In addition, a regular on-site inspection of patient data for quality and protocol compliance is carried out by the contractor organization (pharmaceutical company or international contract research organization), which is responsible for monitoring all the work for the trial, in order to preserve its reliability.

    These mechanisms are in place for:

    • the protection of the people taking part in the trials (respect for the value of a human being)
    • the supervision and monitoring of trials in order to comply with Good Clinical Practice (starting from the Nuremberg Code and until recently the revised Helsinki Declaration)
    • safeguarding the highly sensitive personal data of the individuals involved.
    Read Less
    Read More

    What are inclusion and exclusion criteria?

    Each clinical trial carries specific inclusion and exclusion criteria that must be met in order for a patient to enter a trial. Based on whether these are met or not, the doctor will decide which patient is eligible for a trial. These criteria are mainly based on age, gender, type and stage of the disease, haematology and biochemical blood test results as well as previous history of treatment and diseases and define the characteristics of the study population.

    The participation of a patient in a clinical trial is exclusively his/her own decision and can refuse or withdraw from a trial at any time he/she decides without affecting his/her treatment, even after his/her inclusion in the study.

    If the patient is considered eligible for a trial, a patient consent and information form is provided. 

    Read Less
    Read More

    What is informed written consent?

    Patients participate voluntarily and only after written and oral information and consent. No patient can enter a clinical trial without signing an "informed consent form". During the presentation and explanation of this form, the doctor or other researcher will explain to the patient the purpose of the study, the procedures involved and the potential risks and benefits of participation.


    Patients who meet all the inclusion and none of the exclusion criteria of a trial and are deemed suitable for participation by their doctor, will receive a code that will be study specific and will be used from the moment of their trial entry, where they will protect their identity and personal data in line with the European Data Protection Regulation (GDPR). This way, all information is encoded throughout the study.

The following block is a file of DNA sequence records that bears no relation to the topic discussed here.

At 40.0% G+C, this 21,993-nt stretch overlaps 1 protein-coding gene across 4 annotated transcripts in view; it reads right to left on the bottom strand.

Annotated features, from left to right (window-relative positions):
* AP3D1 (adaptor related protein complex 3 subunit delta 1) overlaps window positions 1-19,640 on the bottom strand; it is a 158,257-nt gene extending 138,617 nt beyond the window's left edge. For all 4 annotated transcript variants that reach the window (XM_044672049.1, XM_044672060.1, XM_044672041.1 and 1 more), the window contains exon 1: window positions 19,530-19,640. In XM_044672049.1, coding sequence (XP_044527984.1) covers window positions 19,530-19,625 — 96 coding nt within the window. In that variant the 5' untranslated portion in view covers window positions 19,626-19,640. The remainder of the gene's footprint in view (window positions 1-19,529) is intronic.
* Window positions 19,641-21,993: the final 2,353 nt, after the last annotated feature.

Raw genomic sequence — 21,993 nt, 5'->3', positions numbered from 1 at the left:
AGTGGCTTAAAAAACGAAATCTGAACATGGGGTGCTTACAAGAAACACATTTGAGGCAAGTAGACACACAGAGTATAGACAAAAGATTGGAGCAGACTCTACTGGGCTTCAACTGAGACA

Read Less
    Read More

    Clinical Trials at the Bank of Cyprus Oncology Centre

    Since its establishment, the Centre has demonstrated significant clinical research activity, which has always been a high priority. Within the Centre, the Clinical Trials Unit (CTU) has been conducting clinical trials for over 23 years (since 1999).

    Our Centre participates in clinical trials at a national and global level ranging from phases I-IV.

    Patients may be informed by their treating doctors about clinical trials available, that are suitable for them, provided that they meet the selection criteria.

    The success of clinical trials depends on the voluntary involvement of patients. At the Centre, patients are actively involved in decisions related to their health and have the opportunity to receive a treatment before it becomes widely available (clinical trial).

    Clinical trials currently available at the Bank of Cyprus Oncology Centre can be found here:

    Clinical Trials 1

    Clinical Trials 2

    Read Less
    Read More


    Clinical Trials Co-ordinator

    Dr. Elisavet Papageorgiou


      Clinical Trials Research nurses

      Ioannis Stylianou                                        



      Loukia Georgiou



      Research Fellows


      Antri Demetriou



      Dr. Alexia Alexandraki



      Georgia Karaoli



      Dr. Elisavet Fotiou



      Read Less
      Read More